The title of Gilman's novel may be a bit misleading. The novel is described as a feminist novel. Yet, this is not exactly acurate. The absence of men in the utopian society may seem extreme to some, and it is. This is how Gilman makes her point. She does not create a world without men because men are terrible creatures who have corrupted the world. The utopia which lacks men is a clean peaceful place, excelling in every way American society fails. But, it is neither the absence of men nor the presence of women that faciliates this.
Gender, in this novel, is symbolic for the most part. Gilman does separate the two genders to destroy steroetypes, but also to establish a concrete difference between the two worlds. The male world is not bad, and the female good. The world in which people are defined by others and limited to these defined roles is bad, while the world in which people are free to grow without being defined or compared to others, and are able to see the oneness of all people is good.
Comparing Herland to the reader's own world, Gilman begins destroying gender based stereotypes. Because there are no distinctions of gender in Herland, nor any superficial characteristics which accompany gender, Herland women take on the roles of all people without considering any limitations. These women are strong, agile, nurturing, intelligent, cooperative, and able to rely on themselves. They are not "typical" females. As Gilman explains through the male character Van, "Those 'feminie charms' we are so fond of are not feminine at all, but mere reflected masculinity--developed to please us because they had to please us, and in no way essential to the real fulfillment of their great process" (59). In the same way, stereotypes about men can be discredited. Such ideas have been made up to help people deal with the differences between men and women. Gilman shows the reader that if people stop basing their identities on what others want, they will no longer be slaves to limitations. They will be free to discover their true selves and will allow others to do the same.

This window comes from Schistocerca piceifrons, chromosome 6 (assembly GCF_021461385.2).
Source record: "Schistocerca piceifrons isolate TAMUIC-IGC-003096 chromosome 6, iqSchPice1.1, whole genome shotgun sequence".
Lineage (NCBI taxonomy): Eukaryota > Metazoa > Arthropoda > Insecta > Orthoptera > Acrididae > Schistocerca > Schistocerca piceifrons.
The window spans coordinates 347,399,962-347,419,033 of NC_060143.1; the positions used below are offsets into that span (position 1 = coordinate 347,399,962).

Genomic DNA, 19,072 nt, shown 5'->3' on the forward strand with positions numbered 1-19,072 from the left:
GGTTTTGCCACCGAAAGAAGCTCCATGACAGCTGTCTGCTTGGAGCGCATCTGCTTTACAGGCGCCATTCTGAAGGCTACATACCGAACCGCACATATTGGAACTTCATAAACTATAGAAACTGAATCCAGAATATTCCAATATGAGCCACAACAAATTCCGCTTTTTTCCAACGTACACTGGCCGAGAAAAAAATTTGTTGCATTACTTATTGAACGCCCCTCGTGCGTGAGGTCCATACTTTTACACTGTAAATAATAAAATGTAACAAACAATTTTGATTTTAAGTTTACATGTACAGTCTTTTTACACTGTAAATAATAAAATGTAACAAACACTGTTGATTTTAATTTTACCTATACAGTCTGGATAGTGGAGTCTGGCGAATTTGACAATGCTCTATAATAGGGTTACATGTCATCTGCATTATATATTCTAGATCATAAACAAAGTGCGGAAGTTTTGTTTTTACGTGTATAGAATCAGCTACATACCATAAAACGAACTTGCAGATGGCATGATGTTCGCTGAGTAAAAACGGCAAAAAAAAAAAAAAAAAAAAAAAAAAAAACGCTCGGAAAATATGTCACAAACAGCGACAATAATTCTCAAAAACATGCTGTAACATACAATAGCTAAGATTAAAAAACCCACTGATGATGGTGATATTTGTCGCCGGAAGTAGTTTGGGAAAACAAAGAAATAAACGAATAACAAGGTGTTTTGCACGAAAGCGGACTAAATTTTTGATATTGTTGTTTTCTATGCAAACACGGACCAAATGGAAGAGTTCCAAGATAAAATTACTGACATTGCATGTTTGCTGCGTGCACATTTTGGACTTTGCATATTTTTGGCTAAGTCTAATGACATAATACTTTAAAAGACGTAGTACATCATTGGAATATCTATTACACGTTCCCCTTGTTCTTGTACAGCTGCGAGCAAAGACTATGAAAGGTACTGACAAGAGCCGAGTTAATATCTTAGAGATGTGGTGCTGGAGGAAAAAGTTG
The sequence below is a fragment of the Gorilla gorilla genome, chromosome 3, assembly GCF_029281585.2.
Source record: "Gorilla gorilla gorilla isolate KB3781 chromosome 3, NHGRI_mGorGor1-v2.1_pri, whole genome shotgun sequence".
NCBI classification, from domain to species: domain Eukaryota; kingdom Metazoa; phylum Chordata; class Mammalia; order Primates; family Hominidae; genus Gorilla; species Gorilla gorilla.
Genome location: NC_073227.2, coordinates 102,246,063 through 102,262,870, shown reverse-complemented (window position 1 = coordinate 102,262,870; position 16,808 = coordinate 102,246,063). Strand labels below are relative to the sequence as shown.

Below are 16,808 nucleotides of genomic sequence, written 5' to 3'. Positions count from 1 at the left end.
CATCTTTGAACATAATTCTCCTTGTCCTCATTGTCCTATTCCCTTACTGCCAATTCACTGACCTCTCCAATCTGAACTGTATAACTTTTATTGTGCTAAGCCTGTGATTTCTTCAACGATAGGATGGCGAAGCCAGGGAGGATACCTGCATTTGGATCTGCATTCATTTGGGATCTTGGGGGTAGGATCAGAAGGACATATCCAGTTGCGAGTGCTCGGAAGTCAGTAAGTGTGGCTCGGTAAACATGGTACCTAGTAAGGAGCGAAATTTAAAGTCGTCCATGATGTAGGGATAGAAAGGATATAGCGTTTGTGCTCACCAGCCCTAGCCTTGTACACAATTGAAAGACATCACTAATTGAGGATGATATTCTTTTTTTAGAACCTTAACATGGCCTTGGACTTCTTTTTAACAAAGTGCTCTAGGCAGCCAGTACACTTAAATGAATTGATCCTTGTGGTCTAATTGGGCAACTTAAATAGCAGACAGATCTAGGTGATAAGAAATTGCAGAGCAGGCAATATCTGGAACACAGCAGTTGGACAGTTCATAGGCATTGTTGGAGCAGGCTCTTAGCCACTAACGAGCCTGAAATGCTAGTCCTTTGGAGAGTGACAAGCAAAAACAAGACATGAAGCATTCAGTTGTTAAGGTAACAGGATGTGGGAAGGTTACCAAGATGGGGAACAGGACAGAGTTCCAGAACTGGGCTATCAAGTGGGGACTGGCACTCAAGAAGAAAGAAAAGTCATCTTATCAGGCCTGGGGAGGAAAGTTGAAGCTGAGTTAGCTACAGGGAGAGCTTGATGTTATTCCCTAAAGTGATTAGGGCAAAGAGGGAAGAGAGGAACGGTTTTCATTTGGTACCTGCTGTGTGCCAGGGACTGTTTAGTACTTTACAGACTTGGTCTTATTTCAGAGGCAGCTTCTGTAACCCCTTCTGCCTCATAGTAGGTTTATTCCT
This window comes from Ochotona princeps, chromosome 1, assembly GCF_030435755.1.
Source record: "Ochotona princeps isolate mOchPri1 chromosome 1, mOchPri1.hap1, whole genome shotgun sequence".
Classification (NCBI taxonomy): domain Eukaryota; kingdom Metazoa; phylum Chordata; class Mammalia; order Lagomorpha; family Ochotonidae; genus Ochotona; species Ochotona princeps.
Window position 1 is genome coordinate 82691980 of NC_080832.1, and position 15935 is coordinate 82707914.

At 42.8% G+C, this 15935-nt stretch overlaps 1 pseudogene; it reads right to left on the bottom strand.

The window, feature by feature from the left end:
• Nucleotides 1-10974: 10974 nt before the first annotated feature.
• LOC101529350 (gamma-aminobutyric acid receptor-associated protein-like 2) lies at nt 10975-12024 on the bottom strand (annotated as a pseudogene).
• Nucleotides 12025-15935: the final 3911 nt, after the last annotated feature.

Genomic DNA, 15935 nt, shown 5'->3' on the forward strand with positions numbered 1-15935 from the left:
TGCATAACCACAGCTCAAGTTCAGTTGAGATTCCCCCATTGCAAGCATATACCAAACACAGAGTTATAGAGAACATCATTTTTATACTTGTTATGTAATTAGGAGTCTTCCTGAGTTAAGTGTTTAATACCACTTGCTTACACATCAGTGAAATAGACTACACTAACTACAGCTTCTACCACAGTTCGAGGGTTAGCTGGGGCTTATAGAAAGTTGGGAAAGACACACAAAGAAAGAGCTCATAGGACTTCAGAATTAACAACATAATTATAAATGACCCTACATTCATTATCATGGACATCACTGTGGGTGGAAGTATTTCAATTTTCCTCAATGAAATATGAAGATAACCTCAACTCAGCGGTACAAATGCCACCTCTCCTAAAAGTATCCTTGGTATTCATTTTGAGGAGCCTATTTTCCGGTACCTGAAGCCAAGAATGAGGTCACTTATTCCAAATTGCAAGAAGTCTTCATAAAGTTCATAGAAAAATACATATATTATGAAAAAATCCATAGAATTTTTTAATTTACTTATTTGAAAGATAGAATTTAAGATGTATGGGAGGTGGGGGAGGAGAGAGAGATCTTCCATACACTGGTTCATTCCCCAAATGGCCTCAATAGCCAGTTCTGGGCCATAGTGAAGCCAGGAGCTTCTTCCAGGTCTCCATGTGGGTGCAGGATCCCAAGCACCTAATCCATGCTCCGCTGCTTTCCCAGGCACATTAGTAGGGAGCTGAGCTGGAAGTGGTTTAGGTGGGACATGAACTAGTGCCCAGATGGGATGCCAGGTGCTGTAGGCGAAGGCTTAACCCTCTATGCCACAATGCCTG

Gilman shows readers that men and women are distinct people, but reminds us that they are people first. This can be seen when Somel, a woman of Herland, innocently questions a male visitor, "But surely there are characteristics enough which belong to People, aren't there?" (89). Focusing more on these characteristics, those belonging to "People," allows humans to fulfill their personal potential without fear of jealousy. The women of Herland are able to live in "such universal peace and good will and mutual affection" (99) because "they lacked the sex motive and, with it, jealousy" (99). The women of Herland are free and equal because they are secure enough in themselves to offer and accept help for a joint cause, the betterment of their world. All readers, men and women alike, can learn a great deal from this humanist utopian novel.